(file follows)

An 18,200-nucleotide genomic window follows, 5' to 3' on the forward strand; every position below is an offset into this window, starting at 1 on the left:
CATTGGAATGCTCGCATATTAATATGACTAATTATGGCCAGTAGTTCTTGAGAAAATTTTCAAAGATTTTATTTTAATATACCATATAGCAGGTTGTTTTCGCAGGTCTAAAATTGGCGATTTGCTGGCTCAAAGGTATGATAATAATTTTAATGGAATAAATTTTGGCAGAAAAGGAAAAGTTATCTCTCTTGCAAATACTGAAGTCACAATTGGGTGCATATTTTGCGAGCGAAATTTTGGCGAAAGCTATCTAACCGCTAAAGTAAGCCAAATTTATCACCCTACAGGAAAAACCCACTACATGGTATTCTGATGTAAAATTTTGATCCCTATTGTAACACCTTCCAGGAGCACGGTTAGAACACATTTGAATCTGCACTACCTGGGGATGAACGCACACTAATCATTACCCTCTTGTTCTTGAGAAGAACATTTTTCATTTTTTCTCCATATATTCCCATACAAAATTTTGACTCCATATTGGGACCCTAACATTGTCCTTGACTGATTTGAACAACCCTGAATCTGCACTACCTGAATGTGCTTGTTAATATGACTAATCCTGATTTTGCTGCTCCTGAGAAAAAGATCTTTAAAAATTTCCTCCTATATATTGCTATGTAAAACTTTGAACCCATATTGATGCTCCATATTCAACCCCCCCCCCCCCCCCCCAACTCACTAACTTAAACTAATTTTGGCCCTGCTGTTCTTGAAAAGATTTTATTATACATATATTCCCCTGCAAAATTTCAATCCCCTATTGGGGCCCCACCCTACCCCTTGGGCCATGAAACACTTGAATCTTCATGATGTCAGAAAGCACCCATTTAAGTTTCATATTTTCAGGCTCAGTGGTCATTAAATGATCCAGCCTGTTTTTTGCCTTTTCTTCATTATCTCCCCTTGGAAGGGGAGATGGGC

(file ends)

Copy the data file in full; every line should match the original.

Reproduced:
An 18,200-nucleotide genomic window follows, 5' to 3' on the forward strand; every position below is an offset into this window, starting at 1 on the left:
CATTGGAATGCTCGCATATTAATATGACTAATTATGGCCAGTAGTTCTTGAGAAAATTTTCAAAGATTTTATTTTAATATACCATATAGCAGGTTGTTTTCGCAGGTCTAAAATTGGCGATTTGCTGGCTCAAAGGTATGATAATAATTTTAATGGAATAAATTTTGGCAGAAAAGGAAAAGTTATCTCTCTTGCAAATACTGAAGTCACAATTGGGTGCATATTTTGCGAGCGAAATTTTGGCGAAAGCTATCTAACCGCTAAAGTAAGCCAAATTTATCACCCTACAGGAAAAACCCACTACATGGTATTCTGATGTAAAATTTTGATCCCTATTGTAACACCTTCCAGGAGCACGGTTAGAACACATTTGAATCTGCACTACCTGGGGATGAACGCACACTAATCATTACCCTCTTGTTCTTGAGAAGAACATTTTTCATTTTTTCTCCATATATTCCCATACAAAATTTTGACTCCATATTGGGACCCTAACATTGTCCTTGACTGATTTGAACAACCCTGAATCTGCACTACCTGAATGTGCTTGTTAATATGACTAATCCTGATTTTGCTGCTCCTGAGAAAAAGATCTTTAAAAATTTCCTCCTATATATTGCTATGTAAAACTTTGAACCCATATTGATGCTCCATATTCAACCCCCCCCCCCCCCCCCCAACTCACTAACTTAAACTAATTTTGGCCCTGCTGTTCTTGAAAAGATTTTATTATACATATATTCCCCTGCAAAATTTCAATCCCCTATTGGGGCCCCACCCTACCCCTTGGGCCATGAAACACTTGAATCTTCATGATGTCAGAAAGCACCCATTTAAGTTTCATATTTTCAGGCTCAGTGGTCATTAAATGATCCAGCCTGTTTTTTGCCTTTTCTTCATTATCTCCCCTTGGAAGGGGAGATGGGC